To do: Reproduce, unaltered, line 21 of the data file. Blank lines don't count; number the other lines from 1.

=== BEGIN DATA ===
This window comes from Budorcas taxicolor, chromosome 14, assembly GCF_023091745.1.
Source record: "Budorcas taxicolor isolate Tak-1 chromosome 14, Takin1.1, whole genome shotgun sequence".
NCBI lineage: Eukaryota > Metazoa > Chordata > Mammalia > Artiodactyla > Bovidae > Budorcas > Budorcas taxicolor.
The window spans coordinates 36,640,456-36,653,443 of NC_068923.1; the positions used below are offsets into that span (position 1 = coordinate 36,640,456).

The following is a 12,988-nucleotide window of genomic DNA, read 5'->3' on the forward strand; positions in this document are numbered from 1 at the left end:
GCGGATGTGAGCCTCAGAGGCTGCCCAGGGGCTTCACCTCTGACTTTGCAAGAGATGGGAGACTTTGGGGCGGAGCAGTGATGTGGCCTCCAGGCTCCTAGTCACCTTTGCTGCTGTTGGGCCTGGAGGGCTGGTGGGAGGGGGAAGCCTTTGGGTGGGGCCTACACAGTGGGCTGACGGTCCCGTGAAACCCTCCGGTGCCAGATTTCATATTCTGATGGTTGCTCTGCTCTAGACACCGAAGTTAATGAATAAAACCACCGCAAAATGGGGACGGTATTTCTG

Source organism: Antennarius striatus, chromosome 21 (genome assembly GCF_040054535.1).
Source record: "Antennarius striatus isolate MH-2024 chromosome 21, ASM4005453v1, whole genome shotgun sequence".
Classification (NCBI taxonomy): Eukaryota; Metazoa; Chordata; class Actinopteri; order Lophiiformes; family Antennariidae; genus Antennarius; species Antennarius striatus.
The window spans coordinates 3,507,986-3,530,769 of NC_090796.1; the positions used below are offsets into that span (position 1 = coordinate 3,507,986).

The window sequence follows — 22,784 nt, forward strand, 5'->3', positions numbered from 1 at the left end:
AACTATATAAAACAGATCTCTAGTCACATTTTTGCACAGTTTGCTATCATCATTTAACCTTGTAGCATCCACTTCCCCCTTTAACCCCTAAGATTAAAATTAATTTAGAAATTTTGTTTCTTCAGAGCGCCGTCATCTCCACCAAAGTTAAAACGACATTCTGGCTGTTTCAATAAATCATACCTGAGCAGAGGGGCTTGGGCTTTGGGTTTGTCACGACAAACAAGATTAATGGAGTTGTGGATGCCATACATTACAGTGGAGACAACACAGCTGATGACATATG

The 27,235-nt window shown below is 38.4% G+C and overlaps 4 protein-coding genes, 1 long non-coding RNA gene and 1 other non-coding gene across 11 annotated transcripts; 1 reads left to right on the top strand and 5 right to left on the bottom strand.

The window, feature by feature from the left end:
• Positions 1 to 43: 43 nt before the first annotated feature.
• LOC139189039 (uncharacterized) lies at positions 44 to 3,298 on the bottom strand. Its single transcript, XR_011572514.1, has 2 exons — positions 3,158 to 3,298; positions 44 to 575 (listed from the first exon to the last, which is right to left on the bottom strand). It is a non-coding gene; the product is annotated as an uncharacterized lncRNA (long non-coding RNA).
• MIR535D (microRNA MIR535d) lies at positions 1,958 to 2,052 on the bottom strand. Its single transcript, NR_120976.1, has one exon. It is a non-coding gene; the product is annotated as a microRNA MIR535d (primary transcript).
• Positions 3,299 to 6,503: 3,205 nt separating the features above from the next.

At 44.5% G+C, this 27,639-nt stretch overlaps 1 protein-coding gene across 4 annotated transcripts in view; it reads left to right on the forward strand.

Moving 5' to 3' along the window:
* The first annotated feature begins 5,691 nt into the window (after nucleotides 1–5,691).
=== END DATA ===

* The first annotated feature begins 5,691 nt into the window (after nucleotides 1–5,691).